This project is dedicated to the people of living history who shared their stories. Please accept your roses while you’re still here.
On Thursday, Feb. 10, The Battalion, Texas A&M’s student newspaper, was told by university administration to shut down their print edition. The 129-year-old student publication has been printing their paper since 1893. Texas A&M President M. Katherine Banks has demanded it ceases. If it doesn’t move exclusively online, The Battalion will be stripped of its resources, including their office space and faculty advisor. Texas A&M administration is censoring student journalism. That is unacceptable.
We’ve been reporting on COVID-19 since the pandemic hit in March 2020. Our reporting uncovered UF’s failures to respond to concerns of students, faculty and the greater community. We uncovered problems with UF’s covid dorms, UF testing and careless protective measures. The Alligator has remained committed to providing updated information on changing UF policies and COVID numbers on campus. However, we took down our COVID-19 dashboard Jan. 27. We lacked the data from UF, and in the interest of transparency, we feel that we owe our readers an explanation.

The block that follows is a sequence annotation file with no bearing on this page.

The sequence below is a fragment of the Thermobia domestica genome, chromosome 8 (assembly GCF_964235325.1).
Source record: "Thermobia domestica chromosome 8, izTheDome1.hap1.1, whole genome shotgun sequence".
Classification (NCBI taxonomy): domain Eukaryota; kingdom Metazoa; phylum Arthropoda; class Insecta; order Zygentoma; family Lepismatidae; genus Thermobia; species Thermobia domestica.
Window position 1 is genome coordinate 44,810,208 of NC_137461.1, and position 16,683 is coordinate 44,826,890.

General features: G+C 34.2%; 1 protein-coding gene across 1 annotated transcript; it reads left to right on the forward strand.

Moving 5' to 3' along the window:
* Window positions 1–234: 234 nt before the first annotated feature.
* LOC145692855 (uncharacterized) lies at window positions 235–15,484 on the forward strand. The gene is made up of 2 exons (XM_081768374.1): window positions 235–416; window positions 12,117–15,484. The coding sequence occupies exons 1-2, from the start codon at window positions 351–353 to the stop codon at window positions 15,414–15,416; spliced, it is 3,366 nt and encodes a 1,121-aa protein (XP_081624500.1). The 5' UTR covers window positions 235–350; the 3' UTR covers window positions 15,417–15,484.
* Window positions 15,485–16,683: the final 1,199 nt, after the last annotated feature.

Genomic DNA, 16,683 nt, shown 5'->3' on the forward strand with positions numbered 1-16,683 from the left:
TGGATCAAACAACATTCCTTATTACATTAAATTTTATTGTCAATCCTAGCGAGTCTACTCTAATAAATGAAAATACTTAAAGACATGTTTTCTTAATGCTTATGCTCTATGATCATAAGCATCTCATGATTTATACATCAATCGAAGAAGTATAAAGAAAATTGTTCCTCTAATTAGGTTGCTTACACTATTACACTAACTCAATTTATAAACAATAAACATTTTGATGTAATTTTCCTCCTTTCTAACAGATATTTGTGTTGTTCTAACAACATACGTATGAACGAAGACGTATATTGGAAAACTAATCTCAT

Common themes for Cindy’s speeches include slut shaming, homophobic comments and racist remarks. She became famous by sharing her problematic beliefs on TikTok, and her hateful speeches have grown into a full-blown national tour.
Here in Gainesville, we trust the science, and it tells us climate change is real. Roughly 92% of Floridians agree — they know climate change is real, too. That’s because we’re paying higher electric bills from record heat waves and skyrocketing insurance from stronger hurricanes and increased flooding.
Right now, our community cares about COVID-19. Students and faculty are sick, scared of getting sick or sick of the situation in general. And there’s no end in sight. Despite widespread symptoms of pandemic burnout, UF continues to implement a laissez-faire leadership style when it comes to the virus. UF leaders expect masks but won’t mandate them, online class alternatives are rarely offered and simple social distancing protocols in classrooms seem to be a thing of the past.
Before I left home for work on Monday, I received an email about an essay in The Independent Florida Alligator titled “UF African American Studies course title sparks controversy among students.” When I read the headline, I was surprised about the title, because when I agreed to the interview, I thought the article was going to highlight the goals and objectives of the AFA 4225 Blacks in Florida course. The Alligator has a right to publish essays on any topics, but this essay examines how the “Blacks in Florida” title reflects its historical context and why it's not a controversial title.